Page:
Sunday, December 25, 2011

The Latest from TechCrunch

The Latest from TechCrunch

Link to TechCrunch

Rooted MotoACTV Brings Web Browsing And Angry Birds To Your Wrist

Posted: 25 Dec 2011 07:06 AM PST


Fitness watches are one thing, but how about a fitness watch that lets you play a few levels of Angry Birds in between wind sprints? Motorola’s MotoACTV debuted alongside the Droid RAZR not too long ago, and one developer has finally taken it upon itself to unleash its full potential.

The hack comes courtesy of developer Chris Wade, whose past endeavors include the Dingleberry PlayBook root method and the (ill-fated) iEmu project. While he’s best known for his software projects, he’s quite the hardware buff too — before working getting to work on a root process, he felt the need to tear the thing apart first.

Unlike some of the other Android-powered watches we’ve seen pop up in recent months, the MotoACTV actually sports a half-decent spec sheet. During the teardown, Wade found a 600 MHz OMAP 3630 processor and 256 MB of RAM, which provides enough oomph to handle nearly everything Wade threw at it. After he managed to finagle the Honeycomb launcher and Market access onto the little guy (check the video below), the end result was a compelling lilliputian Android tablet.

I’ve got to admit — I always thought that the idea of a fitness-focused Android watch would be a tough sell, but between Motorola’s recent updates and Wade’s new root method, the MotoACTV is shaping up to be a pretty tempting buy for fans of wearable tech.

If you already own a MotoACTV and you’re itching to make your MotoACTV all that it can be, Wade has posted a tutorial for rooting the device on his site. Happy hacking!

Need A Last Minute Gift? There’s A Subscription For That

Posted: 25 Dec 2011 12:28 AM PST


Brit Morin is the Founder and CEO of Brit, a new company focused on providing people with innovative ideas, software, and products for creative living.

Subscription services have been around for more than a century. Generations before us were the first to enjoy subscriptions to magazines, newspapers, and more. As a kid, I even remember being forced to go door-to-door to sell subscriptions for wrapping paper. (Side note: Who really needs a monthly subscription to wrapping paper?)

Only in the past several years has our friend, the Internet, disrupted the traditional subscription model of the media monoliths, forcing them to think about new ways to offer online subscriptions as well as free versions of their content. In doing so, more and more new companies began to see the opportunity to apply the subscription model in unique ways to Internet businesses. But, it wasn’t until 2011 that light bulbs went off across the industry – today, there are subscription service options for everything from monthly beauty supplies to dog toys.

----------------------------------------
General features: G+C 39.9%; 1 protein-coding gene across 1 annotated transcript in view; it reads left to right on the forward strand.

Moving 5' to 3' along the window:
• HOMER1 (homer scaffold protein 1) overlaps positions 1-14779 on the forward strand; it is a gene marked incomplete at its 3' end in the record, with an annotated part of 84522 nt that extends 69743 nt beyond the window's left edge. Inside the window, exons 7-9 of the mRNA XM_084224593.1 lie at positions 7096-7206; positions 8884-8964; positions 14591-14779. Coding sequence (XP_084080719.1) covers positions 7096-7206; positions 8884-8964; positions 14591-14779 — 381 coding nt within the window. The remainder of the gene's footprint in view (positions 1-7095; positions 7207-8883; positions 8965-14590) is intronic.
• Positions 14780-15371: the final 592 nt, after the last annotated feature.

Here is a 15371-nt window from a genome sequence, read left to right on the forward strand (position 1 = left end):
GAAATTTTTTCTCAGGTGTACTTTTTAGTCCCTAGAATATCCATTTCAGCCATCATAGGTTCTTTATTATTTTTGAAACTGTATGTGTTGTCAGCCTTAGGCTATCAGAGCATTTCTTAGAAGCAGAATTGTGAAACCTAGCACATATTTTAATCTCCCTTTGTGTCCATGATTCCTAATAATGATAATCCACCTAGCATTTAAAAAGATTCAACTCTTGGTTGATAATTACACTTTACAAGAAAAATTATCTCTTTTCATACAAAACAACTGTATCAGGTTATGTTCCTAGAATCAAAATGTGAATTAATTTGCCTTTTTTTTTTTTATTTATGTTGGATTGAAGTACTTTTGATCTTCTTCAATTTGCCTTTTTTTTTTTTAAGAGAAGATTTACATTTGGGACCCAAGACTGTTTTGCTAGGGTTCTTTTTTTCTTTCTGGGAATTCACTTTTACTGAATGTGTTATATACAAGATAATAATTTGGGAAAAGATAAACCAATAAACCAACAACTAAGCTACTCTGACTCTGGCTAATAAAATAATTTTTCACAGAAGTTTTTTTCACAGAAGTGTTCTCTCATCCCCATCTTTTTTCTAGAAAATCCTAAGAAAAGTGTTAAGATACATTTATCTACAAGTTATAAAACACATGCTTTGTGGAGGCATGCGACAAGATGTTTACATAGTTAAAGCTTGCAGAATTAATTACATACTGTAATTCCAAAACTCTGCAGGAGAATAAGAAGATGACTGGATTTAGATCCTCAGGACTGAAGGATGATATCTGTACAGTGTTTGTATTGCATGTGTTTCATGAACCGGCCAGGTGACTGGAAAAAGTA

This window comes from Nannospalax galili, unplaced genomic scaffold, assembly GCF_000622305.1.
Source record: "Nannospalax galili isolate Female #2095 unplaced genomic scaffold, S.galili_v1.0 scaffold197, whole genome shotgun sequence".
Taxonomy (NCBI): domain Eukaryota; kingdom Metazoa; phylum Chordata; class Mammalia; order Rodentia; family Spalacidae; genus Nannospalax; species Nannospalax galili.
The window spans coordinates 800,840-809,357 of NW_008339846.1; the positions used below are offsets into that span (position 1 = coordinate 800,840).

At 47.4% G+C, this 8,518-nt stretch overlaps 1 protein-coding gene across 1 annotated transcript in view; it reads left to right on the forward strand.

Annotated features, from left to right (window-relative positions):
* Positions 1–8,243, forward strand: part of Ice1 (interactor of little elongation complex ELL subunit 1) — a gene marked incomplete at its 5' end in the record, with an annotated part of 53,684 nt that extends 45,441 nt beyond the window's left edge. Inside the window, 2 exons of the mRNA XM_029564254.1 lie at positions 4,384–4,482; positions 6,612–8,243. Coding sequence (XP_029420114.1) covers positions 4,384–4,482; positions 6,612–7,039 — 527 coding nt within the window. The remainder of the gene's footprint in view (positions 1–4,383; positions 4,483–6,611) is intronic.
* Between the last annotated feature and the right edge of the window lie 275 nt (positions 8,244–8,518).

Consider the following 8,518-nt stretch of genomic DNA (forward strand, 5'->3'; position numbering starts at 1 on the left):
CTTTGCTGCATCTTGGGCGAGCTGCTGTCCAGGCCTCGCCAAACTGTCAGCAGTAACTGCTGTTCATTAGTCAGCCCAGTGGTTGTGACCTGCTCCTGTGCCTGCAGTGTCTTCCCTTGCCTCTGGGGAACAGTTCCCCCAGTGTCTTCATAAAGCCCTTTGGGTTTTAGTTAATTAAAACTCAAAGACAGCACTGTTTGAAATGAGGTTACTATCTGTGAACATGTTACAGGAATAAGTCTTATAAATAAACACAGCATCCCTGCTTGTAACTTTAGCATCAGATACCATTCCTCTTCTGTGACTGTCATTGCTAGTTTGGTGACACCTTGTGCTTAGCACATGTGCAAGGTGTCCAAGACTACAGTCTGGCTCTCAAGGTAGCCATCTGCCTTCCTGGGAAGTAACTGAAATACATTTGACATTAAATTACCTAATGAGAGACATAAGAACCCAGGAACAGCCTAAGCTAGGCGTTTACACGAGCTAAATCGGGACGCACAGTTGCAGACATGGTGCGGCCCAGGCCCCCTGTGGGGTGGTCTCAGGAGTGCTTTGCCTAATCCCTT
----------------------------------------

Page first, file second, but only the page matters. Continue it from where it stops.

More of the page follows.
And so far, the economics of these new models still seem quite lucrative. Subscription service companies are able to strike deals with manufacturers, distributors, or wholesalers and then spend a small amount on packaging and distribution for the [fill-in-the-blank] box of goods. In exchange, their customers offer to pay a recurring fee, typically starting at $10/month and up.

It’s a powerful model, which is why we’re seeing so many companies doing it. As a personal subscriber to at least a handful of these types of services, I can also testify that I feel like I’m getting my money’s worth as a customer. Even better, I’ve found that gifting a subscription is one of the easiest and longest-lasting gifts I could give to a friend. In fact, I’ve already purchased nearly a dozen subscriptions for friends and family this Christmas. There’s no wrapping involved, and you can buy at the very last-minute – that’s my kind of gift.

So, if you are searching for your very own last-minute holiday gift, why not try a subscription? Below is a round-up of my personal favorites, along with some of the most interesting options out there.